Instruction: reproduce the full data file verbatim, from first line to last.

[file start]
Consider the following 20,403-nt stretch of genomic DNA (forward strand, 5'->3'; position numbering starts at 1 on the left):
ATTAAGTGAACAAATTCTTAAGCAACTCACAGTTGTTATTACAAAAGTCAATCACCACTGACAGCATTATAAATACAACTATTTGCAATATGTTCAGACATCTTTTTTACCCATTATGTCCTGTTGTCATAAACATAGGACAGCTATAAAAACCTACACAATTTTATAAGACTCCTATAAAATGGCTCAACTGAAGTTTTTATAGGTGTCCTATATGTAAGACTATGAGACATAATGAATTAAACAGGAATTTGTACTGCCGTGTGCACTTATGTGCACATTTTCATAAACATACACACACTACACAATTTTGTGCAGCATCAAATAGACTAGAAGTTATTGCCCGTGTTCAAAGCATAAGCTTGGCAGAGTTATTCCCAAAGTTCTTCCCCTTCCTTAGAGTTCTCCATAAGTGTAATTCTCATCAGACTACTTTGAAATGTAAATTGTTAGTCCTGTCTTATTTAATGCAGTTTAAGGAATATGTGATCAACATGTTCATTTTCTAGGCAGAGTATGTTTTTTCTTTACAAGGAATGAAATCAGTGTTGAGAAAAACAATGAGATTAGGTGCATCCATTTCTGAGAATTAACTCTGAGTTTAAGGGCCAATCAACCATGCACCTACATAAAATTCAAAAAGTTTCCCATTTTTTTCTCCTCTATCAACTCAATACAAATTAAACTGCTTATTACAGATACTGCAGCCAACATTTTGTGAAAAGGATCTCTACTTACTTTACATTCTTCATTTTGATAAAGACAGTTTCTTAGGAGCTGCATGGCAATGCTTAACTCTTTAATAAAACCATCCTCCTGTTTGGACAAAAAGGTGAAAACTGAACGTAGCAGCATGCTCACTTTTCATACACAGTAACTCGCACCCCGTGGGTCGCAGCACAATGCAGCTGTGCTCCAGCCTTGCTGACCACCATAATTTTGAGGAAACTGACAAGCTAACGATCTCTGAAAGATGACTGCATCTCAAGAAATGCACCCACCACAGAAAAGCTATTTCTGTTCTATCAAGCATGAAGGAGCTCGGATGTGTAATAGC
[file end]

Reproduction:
Consider the following 20,403-nt stretch of genomic DNA (forward strand, 5'->3'; position numbering starts at 1 on the left):
ATTAAGTGAACAAATTCTTAAGCAACTCACAGTTGTTATTACAAAAGTCAATCACCACTGACAGCATTATAAATACAACTATTTGCAATATGTTCAGACATCTTTTTTACCCATTATGTCCTGTTGTCATAAACATAGGACAGCTATAAAAACCTACACAATTTTATAAGACTCCTATAAAATGGCTCAACTGAAGTTTTTATAGGTGTCCTATATGTAAGACTATGAGACATAATGAATTAAACAGGAATTTGTACTGCCGTGTGCACTTATGTGCACATTTTCATAAACATACACACACTACACAATTTTGTGCAGCATCAAATAGACTAGAAGTTATTGCCCGTGTTCAAAGCATAAGCTTGGCAGAGTTATTCCCAAAGTTCTTCCCCTTCCTTAGAGTTCTCCATAAGTGTAATTCTCATCAGACTACTTTGAAATGTAAATTGTTAGTCCTGTCTTATTTAATGCAGTTTAAGGAATATGTGATCAACATGTTCATTTTCTAGGCAGAGTATGTTTTTTCTTTACAAGGAATGAAATCAGTGTTGAGAAAAACAATGAGATTAGGTGCATCCATTTCTGAGAATTAACTCTGAGTTTAAGGGCCAATCAACCATGCACCTACATAAAATTCAAAAAGTTTCCCATTTTTTTCTCCTCTATCAACTCAATACAAATTAAACTGCTTATTACAGATACTGCAGCCAACATTTTGTGAAAAGGATCTCTACTTACTTTACATTCTTCATTTTGATAAAGACAGTTTCTTAGGAGCTGCATGGCAATGCTTAACTCTTTAATAAAACCATCCTCCTGTTTGGACAAAAAGGTGAAAACTGAACGTAGCAGCATGCTCACTTTTCATACACAGTAACTCGCACCCCGTGGGTCGCAGCACAATGCAGCTGTGCTCCAGCCTTGCTGACCACCATAATTTTGAGGAAACTGACAAGCTAACGATCTCTGAAAGATGACTGCATCTCAAGAAATGCACCCACCACAGAAAAGCTATTTCTGTTCTATCAAGCATGAAGGAGCTCGGATGTGTAATAGC